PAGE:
Well, that's a very good question. It’s very useful to have an in-depth professional insight into what's going on. But also, I think it is essential to be strive for solutions in every situation. So, even if the client is underestimating their needs and even if we might be overestimating our efforts, somehow a solution has to be found. So, despite all the delays, setbacks and blocking factors, someone not having done something, not having access, a solution still needs to be delivered. In situations like these, maintaining composure, taking people's hands and saying “Okay, we'll still cross the finish line because we have to”. Even if we have to crawl on all fours, I’ll be the one advancing the team one shoe mark on the back at a time. 

What are you most proud of since you've been with the company? 

What I'm most proud of nowadays is our recent proof of concept victory in the CodeQuest Innovation Challenge, which now looks like it's going to become a product. I didn't expect it to be so well received among the company owners/management. So, they see it as an innovative thing worth pursuing and I’m very grateful to them and to the team I’m working with on this. I’m very fortunate to be able to bring my spark of an idea to market. Of course, I’d be even more proud if I was able to go into details about what this software is, but hopefully I will be able later, in another interview. 

What was the biggest challenge? 

The biggest challenge was a project we brought up from the minus fifth level. The issue really started with the people who initially looked at the code we received to finish and complete, and they said it was fine. Well, none of them are with the company ever since. They got us into something they didn't have to suffer through afterward. This project should have been rejected at ground zero or started over from scratch. I know everyone always says that someone else's code needs to be rewritten, that it's not good enough, etc. We all know how developers relate to each other’s code. But in this case, it really should have been sent back, we shouldn't have gone into it, and a lot of people got burned in the process. Many came and went on that project. So, in terms of project management, the list of names associated with it is extensive. I joined half-way, we brought it up from the minus fifth level, and now it's profitable for the Client.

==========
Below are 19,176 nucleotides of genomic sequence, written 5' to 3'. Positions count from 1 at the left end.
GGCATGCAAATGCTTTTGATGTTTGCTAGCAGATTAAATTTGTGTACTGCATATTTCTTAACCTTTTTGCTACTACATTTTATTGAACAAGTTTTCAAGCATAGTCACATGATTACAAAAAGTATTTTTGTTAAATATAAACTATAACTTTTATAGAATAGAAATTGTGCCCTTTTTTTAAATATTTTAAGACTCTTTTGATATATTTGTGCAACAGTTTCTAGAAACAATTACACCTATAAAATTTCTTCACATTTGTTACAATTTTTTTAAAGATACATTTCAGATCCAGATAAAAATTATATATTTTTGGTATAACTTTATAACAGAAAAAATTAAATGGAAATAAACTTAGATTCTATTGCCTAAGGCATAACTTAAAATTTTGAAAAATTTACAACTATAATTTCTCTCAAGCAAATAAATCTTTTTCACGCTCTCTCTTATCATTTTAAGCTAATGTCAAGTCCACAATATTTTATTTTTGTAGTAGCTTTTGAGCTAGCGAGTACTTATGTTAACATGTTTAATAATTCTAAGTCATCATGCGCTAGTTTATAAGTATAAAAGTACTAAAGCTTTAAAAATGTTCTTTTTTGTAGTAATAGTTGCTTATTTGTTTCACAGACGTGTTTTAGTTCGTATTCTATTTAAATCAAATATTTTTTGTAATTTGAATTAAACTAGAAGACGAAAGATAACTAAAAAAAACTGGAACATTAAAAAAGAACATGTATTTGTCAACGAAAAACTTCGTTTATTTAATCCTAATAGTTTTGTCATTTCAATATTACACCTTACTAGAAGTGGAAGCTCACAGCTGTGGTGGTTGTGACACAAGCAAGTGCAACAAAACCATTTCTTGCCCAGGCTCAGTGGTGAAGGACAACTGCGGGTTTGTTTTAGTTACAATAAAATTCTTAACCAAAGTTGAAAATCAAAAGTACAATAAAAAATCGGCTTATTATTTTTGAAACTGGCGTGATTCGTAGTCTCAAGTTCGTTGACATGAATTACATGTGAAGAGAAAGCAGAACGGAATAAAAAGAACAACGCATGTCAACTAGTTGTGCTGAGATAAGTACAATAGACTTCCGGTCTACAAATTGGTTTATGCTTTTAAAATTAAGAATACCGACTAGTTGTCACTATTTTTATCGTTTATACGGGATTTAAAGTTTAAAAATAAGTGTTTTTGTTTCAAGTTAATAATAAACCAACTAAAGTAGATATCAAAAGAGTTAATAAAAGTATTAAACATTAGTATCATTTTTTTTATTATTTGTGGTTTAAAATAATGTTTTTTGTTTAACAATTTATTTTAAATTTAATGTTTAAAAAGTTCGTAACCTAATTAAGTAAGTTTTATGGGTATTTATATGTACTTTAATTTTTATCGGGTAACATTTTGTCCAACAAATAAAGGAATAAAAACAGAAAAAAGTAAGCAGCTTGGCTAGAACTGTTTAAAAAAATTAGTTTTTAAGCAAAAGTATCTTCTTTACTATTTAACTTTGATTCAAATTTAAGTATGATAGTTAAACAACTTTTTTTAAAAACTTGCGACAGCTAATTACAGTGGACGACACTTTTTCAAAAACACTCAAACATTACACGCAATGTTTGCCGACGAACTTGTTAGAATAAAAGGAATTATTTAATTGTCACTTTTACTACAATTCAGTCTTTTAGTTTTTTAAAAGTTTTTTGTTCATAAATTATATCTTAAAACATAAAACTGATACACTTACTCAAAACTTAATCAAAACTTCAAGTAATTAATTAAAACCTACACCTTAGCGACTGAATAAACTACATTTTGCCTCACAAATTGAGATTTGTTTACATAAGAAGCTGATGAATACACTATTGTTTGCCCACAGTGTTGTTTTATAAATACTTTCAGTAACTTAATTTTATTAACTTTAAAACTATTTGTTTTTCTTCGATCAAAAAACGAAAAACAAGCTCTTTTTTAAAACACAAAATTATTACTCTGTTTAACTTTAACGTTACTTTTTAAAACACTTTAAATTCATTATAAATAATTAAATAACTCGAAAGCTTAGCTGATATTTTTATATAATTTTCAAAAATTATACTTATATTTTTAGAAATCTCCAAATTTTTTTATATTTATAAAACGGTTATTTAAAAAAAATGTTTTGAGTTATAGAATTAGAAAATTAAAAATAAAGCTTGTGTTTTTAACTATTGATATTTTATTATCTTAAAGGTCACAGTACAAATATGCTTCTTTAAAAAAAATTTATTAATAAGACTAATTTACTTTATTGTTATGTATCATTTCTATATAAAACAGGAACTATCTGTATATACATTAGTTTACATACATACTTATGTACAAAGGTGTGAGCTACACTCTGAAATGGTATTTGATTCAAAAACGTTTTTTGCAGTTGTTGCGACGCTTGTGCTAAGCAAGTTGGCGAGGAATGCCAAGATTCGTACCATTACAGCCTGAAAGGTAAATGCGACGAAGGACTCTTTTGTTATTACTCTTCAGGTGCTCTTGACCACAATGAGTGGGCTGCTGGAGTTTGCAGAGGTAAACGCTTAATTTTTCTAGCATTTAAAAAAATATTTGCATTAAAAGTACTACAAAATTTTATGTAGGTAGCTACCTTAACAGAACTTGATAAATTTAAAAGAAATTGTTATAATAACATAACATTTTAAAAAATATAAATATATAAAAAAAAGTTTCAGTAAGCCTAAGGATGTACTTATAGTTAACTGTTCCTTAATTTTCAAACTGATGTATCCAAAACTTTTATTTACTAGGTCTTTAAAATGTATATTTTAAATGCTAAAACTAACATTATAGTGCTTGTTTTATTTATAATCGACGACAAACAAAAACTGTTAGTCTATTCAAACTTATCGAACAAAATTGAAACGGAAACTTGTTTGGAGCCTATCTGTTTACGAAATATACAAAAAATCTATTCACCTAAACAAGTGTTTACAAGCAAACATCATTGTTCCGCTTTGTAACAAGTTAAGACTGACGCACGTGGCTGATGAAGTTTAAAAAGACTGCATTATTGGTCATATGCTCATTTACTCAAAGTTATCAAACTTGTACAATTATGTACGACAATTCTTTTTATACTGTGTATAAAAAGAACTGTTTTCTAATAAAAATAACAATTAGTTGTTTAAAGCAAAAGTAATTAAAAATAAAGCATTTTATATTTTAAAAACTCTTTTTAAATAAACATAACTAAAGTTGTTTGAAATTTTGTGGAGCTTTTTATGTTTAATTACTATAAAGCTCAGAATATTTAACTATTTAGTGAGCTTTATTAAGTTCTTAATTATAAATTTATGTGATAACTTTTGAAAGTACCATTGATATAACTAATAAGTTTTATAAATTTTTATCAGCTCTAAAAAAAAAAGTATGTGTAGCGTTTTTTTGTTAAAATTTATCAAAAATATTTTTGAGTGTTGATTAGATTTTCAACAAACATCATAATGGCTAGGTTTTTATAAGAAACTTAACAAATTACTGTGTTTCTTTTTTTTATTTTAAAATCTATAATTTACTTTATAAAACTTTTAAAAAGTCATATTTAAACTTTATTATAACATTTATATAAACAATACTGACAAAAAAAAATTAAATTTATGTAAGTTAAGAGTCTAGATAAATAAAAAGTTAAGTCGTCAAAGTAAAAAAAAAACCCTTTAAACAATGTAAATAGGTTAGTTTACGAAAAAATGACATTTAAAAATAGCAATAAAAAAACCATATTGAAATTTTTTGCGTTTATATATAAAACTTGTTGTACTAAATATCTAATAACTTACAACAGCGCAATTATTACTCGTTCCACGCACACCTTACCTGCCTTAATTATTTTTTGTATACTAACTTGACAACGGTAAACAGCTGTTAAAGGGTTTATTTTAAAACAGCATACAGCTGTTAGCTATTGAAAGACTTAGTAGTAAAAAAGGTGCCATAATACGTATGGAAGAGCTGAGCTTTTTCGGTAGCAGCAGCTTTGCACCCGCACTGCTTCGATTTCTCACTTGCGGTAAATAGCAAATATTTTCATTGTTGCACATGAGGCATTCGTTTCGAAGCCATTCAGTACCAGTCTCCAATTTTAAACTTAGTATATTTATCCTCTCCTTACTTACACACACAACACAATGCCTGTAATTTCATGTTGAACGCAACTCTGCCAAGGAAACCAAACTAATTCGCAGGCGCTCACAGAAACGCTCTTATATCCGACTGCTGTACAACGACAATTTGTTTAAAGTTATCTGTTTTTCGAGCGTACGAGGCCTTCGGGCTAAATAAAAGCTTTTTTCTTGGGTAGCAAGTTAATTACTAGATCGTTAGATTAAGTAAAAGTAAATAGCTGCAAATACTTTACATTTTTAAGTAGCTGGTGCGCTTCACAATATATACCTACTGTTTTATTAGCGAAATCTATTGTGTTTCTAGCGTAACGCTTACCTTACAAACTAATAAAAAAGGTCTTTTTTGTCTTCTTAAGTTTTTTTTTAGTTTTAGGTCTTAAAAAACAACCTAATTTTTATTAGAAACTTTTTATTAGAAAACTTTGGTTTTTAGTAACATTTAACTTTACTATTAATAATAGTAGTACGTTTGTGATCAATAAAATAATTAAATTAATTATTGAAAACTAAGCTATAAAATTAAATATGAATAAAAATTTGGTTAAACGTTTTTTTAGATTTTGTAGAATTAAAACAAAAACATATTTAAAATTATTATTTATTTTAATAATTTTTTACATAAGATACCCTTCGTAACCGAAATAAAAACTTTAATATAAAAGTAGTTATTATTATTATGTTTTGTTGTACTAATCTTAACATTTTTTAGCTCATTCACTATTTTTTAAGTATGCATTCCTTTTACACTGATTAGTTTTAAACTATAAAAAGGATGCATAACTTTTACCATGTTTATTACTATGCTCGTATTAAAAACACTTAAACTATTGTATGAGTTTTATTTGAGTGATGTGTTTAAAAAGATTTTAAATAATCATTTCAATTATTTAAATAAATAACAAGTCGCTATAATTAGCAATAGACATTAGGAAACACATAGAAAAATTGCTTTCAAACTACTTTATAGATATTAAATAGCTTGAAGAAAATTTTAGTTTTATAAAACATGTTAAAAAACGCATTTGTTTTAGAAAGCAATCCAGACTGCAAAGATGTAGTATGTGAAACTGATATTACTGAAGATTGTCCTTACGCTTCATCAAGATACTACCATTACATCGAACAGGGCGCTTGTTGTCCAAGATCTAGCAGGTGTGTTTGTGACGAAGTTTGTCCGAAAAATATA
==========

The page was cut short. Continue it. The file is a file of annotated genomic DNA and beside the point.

What do you like most about the company? You've been here for seven years now, that's quite a long time. 

What draws me to this company is its unique culture, which prioritizes trust, understanding, and genuine human connections. Having worked for larger corporations in the past, I've experienced firsthand the cutthroat atmosphere that can emerge when people are competing for limited resources. But here, there's a sense of community and mutual respect that allows us to thrive without constant stress or competition. 

I value trust and autonomy a lot. I appreciate that the company knows my strengths and lets me do what I do best without much micromanaging. This freedom allows me to give my all and feel fulfilled in my work. 

I was initially concerned when we were acquired by Gloster, wondering if our unique culture would be lost in the process. But I've been pleased to see that the acquisition has only strengthened our bonds with the parent company's similar values and approach. 

Ultimately, what matters most to me is not just about mere profit or burning out on the cutting-edge, but more about treating each other with compassion and respect while still driving success for our investors. This company gets it right, and I feel grateful to be part of this special community. 

And then the last question, why would you recommend this company to others? 

Because it offers a unique work environment that truly supports employee growth and development. While every job has its fair share of challenges, I think what sets this company apart is its commitment to helping employees develop their skills and interests. From language support to training programs, mentoring, and more, the company provides a comprehensive framework for success. This means that even when faced with less-than-ideal projects or clients, you know that you're not alone in your endeavours. It's a place where you can feel confident in taking on new challenges and knowing that you'll receive the support and resources needed to excel. Overall, I think this company is a great choice for anyone looking to grow professionally while working with a supportive team.